Yes, things will work out and they will be different. They certainly won’t be better. I will never understand why this is the way it is meant to be for me. My relationship with Rudy wasn’t perfect, but it was pretty darn near. My life with him was wonderful and I am so sad that it is over. My heart is broken. I hurt, but I keep moving forward. I have no choice. I will never understand why this is the way it is meant to be; why this is the plan set forth for me. Yet, I will have faith that it will get easier and that somehow, someway I will create a life without Rudy. That faith however, is easier said than done for the one living with loss every day. It does not come easy. For people who have experienced a sudden, unexpected loss you doubt, you question, and you are confused. If I could flip a switch and say I have faith and that would fix how I feel every day I would flip it. It doesn’t work that way when you are in the pit of grief. It just doesn’t. Yet, I do have faith that it will get better, but having that faith does not make me hurt any less. It doesn’t make me feel any better. It is hope to hang on to.

❤ Judy

Baby Steps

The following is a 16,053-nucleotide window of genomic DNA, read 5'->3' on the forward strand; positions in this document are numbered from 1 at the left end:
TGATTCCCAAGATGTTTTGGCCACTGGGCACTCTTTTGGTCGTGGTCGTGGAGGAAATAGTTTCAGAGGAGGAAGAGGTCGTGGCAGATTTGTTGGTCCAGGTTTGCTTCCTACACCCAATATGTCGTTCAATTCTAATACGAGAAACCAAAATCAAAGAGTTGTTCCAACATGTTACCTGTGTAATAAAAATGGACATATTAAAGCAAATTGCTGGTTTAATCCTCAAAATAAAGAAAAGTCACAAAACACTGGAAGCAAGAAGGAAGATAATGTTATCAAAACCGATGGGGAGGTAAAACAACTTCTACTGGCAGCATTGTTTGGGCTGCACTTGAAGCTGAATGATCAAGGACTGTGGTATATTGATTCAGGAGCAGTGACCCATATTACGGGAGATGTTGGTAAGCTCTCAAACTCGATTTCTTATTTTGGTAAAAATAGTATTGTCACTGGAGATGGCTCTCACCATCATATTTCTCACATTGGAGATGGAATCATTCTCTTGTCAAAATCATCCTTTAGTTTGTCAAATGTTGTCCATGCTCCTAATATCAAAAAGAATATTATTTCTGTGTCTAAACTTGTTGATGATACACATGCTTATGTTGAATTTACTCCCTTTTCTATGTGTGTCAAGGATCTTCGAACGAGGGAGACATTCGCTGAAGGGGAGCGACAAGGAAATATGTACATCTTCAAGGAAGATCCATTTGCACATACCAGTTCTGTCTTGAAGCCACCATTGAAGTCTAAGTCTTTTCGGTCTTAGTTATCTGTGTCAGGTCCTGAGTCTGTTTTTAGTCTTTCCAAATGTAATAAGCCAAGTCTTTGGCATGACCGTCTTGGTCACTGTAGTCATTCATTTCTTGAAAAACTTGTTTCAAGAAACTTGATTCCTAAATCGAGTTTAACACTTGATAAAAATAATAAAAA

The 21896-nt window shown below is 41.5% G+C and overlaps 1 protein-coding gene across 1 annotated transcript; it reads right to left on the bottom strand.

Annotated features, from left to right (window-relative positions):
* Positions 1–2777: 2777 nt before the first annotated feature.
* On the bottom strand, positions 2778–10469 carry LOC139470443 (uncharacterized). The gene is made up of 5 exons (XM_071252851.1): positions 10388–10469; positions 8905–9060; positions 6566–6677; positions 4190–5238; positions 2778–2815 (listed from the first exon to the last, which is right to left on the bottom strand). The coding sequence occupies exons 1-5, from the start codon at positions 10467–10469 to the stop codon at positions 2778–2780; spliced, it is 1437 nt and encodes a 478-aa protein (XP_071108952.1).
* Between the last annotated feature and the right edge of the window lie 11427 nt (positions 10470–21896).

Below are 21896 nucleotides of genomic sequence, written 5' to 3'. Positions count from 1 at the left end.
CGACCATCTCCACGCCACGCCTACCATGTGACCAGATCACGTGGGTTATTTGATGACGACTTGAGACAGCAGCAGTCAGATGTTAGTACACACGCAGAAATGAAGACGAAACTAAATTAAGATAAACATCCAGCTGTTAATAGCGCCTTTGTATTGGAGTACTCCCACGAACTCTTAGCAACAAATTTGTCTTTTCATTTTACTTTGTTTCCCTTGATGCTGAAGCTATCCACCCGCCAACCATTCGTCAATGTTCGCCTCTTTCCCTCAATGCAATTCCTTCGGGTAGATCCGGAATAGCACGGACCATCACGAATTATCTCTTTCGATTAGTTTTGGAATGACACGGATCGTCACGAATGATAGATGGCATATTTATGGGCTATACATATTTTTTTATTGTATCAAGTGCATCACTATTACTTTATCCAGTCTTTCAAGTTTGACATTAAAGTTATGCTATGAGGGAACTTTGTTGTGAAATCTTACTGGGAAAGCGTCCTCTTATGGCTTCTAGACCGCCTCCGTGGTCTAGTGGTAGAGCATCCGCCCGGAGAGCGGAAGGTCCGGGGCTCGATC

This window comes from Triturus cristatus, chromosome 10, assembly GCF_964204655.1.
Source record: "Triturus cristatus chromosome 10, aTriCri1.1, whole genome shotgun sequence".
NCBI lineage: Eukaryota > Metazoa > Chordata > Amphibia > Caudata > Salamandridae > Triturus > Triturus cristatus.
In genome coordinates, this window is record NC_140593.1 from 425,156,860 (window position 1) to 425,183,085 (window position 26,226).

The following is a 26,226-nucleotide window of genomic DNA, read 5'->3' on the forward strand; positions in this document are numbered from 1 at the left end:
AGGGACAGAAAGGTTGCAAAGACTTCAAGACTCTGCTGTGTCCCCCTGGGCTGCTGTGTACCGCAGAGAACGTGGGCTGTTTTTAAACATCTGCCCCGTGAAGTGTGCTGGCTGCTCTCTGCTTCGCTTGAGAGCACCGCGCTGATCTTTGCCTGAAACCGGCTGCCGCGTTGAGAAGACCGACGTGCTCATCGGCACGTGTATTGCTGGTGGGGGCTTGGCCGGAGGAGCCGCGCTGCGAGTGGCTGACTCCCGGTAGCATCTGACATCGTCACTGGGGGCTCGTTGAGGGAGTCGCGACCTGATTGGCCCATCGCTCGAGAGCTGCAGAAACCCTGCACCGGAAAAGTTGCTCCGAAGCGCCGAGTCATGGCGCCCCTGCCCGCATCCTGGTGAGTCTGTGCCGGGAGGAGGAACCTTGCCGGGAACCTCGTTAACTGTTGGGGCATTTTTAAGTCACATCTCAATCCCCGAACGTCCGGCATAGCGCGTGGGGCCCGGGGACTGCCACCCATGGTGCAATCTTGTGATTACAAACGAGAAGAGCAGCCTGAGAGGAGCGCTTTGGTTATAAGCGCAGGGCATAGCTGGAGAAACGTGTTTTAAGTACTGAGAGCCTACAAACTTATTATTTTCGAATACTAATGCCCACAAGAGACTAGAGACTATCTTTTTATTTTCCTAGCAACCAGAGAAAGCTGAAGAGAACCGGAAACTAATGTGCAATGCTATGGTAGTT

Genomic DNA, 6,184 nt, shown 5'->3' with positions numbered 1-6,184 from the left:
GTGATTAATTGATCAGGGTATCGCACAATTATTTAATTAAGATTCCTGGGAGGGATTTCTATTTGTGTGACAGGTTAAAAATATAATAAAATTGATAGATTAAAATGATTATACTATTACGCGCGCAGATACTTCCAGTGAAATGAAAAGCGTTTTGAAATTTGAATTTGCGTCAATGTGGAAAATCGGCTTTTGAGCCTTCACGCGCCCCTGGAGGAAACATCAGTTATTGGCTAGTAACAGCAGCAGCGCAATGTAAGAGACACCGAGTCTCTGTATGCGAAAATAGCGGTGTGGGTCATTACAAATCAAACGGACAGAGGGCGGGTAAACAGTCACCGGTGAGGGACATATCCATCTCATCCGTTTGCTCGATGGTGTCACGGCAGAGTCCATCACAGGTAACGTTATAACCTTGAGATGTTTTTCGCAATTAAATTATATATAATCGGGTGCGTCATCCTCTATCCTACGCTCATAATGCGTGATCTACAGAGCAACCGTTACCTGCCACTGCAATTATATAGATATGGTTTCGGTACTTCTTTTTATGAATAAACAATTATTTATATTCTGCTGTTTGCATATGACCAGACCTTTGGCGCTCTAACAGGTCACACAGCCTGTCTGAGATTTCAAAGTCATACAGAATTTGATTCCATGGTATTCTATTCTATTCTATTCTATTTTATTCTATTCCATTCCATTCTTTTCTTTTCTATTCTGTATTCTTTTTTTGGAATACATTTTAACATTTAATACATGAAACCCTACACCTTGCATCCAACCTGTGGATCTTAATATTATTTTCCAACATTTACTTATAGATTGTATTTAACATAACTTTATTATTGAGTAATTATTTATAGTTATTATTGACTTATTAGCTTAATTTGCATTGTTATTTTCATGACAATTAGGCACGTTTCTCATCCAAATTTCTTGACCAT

I read something earlier this week that has stuck with me. It talked about the sudden loss of a loved one and how we tend to dig our heels into the moment before we lost that person. We don’t want to let go, we resist. To accept what has occurred is very difficult because it is simply unacceptable. However, life goes on with or without you. You can remain frozen in time denying the death wanting and desperately seeking a reason, an apology, and an acknowledgement of what the universe has done to your life. Or, you can accept that reality has changed for you. My path has been altered. I can either take the newly paved road that leads to a different life or continue on the broken potholed road that leads nowhere. What I read is not something that I have not heard before since Rudy’s death, but for some reason at that time it really hit me. Maybe because I was ready to digest it. My life has changed. The initial shock, anger, helplessness, and fear has passed now. Oh I still have those feelings, but not as intense as initially. My perspective is beginning to change. I feel more in control. I don’t know what is ahead, but I am getting used to being alone and managing my daily life and new responsibilities. It’s still tiring for me and I look forward to things settling down a bit more, but it will take time I realize that. I do know that I don’t want to continue on a path leading nowhere. There is no happiness there. I know that I can take that path leading to a different life from what I expected and Rudy will still be with me. Initially I felt as though I would be leaving him behind if I moved forward. I felt upset with myself if I smiled or laughed because I always think of Rudy in that moment or thereafter. Why am I laughing and smiling without him here with me I would think. This is something Rudy would want for me and for everyone that knew him. He would never want sadness to take over, but instead joy and happiness. I believe that he sees me and is with me every day and I know every time I cry he hurts. He hated to see me cry. He hated it when I was sad or upset. He would get upset himself. While I can’t help myself from crying at times I feel that I am taking baby steps forward. This week has been different. I keep going back to read that page from the book. I have to rejoin life, my new reality. I feel I’ve taken the first step this week. I don’t understand why that passage struck me at this time. For some reason I was ready. I won’t question, but instead just continue forward and take each day as it comes.